I have been to the Smithsonian Institution's National Museum of American History and seen the exhibit
that houses the actual
Star Spangled banner that Francis Scott Key saw raised over the uncaptured Fort McHenry. It's an astonishing size—30 by 34 feet—and considering that it's over 200 years old, it's in pretty good shape for a piece of cloth.
I've been seeing recently
that the National Anthem is racist. Not just because of the past, or the general whiteness of America, but because of a verse that was in
it, that no one has sung for years:
And where is that band who so vauntingly sworeThat the havoc of war and the battle's confusion,A home and a country, should leave us no more?Their blood has washed out their foul footsteps' pollution.No refuge could save the hireling and slaveFrom the terror of flight, or the gloom of the grave:And the star-spangled banner in triumph doth wave,O'er the land of the free and the home of the brave.
This verse, which is very specific to the War Of 1812, vanished around the time of the First World War to avoid offending America's British allies, and Isaac Asimov once wrote a short story in which a German spy was tripped up knowing it
, unlike normal Americans.
Recently, black activists who can't quite grasp that American history in not really about them, have been latching on to the words "hireling and slave" and saying that Key was talking about killing blacks in the British service. A statue of Key in Baltimore got splashed with paint, and the words "racist anthem", and a news search for the words "hireling and slave" comes up with 323 results,
which is pretty good for a verse that hasn't been generally sung in the memory of anyone now living.
Key was not talking about black slaves in this verse—he's talking about white British soldiers and sailors, who were, respectively, mercenaries and conscripts. I repeat, if you're black, American history is mostly not about you.
Mark Steyn said on Fox News that
“I think when you said, it’s trashing anything older than the milk in your fridge – that’s right, Tucker,” Steyn said. “This is like year zero in Cambodia. The world has to be created anew. So, in the space of about 20 minutes, we have gone from the Confederate flag is racist to ‘The Star-Spangled Banner’ is racist."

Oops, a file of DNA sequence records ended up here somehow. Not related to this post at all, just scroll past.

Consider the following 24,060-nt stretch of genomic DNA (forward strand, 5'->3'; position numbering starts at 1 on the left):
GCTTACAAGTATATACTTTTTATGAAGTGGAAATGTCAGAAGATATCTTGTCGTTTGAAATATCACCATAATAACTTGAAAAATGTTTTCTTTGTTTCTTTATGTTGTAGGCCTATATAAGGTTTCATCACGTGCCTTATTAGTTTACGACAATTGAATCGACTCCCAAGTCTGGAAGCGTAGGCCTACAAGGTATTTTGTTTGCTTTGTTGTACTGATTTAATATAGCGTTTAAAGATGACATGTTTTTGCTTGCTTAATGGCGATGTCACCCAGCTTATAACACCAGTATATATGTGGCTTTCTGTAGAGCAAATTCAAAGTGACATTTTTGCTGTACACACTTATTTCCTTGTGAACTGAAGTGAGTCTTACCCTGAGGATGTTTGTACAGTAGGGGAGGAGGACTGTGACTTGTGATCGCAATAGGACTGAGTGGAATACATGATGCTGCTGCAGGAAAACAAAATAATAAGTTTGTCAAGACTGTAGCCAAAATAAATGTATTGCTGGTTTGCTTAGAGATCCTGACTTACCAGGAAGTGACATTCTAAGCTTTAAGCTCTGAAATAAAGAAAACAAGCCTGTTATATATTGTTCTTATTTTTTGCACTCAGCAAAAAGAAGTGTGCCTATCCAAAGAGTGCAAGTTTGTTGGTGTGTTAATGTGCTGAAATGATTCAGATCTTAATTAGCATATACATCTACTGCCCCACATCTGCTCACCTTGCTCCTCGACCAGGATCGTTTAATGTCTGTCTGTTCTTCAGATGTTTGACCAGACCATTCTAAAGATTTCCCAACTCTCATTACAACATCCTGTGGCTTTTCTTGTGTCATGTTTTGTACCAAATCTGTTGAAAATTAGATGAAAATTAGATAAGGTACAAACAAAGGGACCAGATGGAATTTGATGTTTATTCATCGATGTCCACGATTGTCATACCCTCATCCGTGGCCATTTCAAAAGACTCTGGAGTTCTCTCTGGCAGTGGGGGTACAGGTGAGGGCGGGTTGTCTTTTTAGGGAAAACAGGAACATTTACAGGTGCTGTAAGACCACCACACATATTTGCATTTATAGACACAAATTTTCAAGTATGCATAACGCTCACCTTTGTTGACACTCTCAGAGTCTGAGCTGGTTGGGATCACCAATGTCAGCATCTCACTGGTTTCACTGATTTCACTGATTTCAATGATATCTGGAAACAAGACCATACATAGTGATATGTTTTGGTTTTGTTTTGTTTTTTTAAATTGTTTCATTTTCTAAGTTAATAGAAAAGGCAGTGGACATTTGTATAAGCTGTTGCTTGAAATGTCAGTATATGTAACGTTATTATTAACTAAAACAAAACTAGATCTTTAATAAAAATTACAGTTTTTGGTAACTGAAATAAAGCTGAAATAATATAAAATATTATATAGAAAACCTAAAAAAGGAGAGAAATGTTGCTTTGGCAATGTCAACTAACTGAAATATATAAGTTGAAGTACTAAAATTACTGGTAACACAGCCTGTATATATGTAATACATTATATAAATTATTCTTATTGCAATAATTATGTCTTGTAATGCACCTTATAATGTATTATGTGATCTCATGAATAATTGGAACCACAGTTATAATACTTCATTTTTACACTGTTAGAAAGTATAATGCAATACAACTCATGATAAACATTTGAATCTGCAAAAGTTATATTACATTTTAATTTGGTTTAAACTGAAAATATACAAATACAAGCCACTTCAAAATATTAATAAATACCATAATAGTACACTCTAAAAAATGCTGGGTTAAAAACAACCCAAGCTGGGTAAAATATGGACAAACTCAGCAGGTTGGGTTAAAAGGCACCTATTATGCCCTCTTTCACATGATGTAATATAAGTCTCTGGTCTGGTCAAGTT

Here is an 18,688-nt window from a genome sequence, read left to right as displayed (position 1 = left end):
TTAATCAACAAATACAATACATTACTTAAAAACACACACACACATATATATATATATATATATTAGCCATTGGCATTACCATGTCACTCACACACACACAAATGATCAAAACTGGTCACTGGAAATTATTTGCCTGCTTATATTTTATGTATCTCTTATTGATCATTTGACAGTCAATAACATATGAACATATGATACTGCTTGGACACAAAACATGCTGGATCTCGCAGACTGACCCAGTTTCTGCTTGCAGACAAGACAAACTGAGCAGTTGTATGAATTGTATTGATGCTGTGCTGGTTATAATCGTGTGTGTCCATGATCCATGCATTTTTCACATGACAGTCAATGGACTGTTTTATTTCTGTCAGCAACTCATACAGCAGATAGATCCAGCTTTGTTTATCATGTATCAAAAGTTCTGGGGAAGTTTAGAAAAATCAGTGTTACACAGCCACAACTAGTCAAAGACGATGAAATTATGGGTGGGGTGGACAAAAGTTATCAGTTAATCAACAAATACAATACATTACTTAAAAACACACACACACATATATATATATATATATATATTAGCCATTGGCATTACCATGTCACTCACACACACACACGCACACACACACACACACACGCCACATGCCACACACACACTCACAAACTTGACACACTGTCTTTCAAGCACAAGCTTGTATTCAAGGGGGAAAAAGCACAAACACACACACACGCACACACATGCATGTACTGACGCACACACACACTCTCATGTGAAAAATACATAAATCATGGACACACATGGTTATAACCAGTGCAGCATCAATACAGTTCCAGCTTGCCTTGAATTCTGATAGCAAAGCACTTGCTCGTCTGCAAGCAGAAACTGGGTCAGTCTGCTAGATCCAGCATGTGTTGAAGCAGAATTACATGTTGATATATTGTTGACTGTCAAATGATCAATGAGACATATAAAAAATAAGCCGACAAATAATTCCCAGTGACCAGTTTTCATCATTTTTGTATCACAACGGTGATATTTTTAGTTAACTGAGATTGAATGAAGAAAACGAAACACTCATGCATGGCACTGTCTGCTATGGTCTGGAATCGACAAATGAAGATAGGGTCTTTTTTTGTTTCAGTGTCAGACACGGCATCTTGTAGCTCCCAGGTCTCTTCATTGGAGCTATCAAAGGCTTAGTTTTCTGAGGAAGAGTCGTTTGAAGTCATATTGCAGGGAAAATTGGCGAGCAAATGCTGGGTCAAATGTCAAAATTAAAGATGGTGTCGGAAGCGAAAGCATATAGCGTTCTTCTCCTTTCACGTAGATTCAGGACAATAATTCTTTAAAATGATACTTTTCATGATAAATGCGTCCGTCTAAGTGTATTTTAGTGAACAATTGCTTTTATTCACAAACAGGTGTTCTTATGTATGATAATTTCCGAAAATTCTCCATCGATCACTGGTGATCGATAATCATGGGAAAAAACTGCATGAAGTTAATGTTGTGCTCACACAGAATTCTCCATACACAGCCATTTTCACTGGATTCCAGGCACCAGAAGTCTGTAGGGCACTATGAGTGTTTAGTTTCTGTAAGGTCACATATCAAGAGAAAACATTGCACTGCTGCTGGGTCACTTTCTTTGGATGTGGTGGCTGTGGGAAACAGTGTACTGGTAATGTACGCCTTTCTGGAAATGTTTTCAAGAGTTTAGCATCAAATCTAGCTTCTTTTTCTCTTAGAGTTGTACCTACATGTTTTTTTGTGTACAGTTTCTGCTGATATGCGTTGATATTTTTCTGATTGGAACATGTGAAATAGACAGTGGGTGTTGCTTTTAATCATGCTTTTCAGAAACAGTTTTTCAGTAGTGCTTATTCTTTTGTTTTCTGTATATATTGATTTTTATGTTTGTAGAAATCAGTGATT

Yes, but this has been going on for years—in 2001, the late Sam Francis wrote:
Just over a year ago, in a column about the Confederate Flag controversy in South Carolina, I wrote the following sentences: “… the blunt truth is that racial slavery existed for a far longer time under the American flag than under the brief four years of the Confederacy. If the NAACP denounces the Confederate flag today for its symbolization of slavery, it can far more easily denounce Old Glory tomorrow for the same reason. Don`t bet your battle flag they won`t do it either, or that the political and business elites that cave in to them on the Confederate banner will stand firm on the American flag.”[Enemies, Not Friends, Of Confederate Flag Want War, May 5, 2000]A year afterward, I wish to inform you that if you did bet your battle flag against my prediction, you just lost it. Just in time for the first observance of Independence Day in the new century, a black legislator in Tennessee is refusing to recite the pledge of allegiance to the American flag. Her reason: “This flag represents the former colonies that enslaved our ancestors.”[More]
I quoted this here in 2015 (US Flag No Different From Confederate Flag As Far As Schools And Colleges Are Concerned)
and Nicholas Stix quoted it in 2014 (Overheard from Sam Francis’ Grave: “I Told You So, You F—–g Fools!”
The black legislator who refused to take the pledge kept getting reelected by her black constituents—blacks, including the previous President
, aren't particularly patriotic in the Lexington and Concord
sense. Many African-Americans aren't, because they listen to people like Jeremiah Wright.
But the "Star-Spangled Banner" isn't the reason. It isn't about them.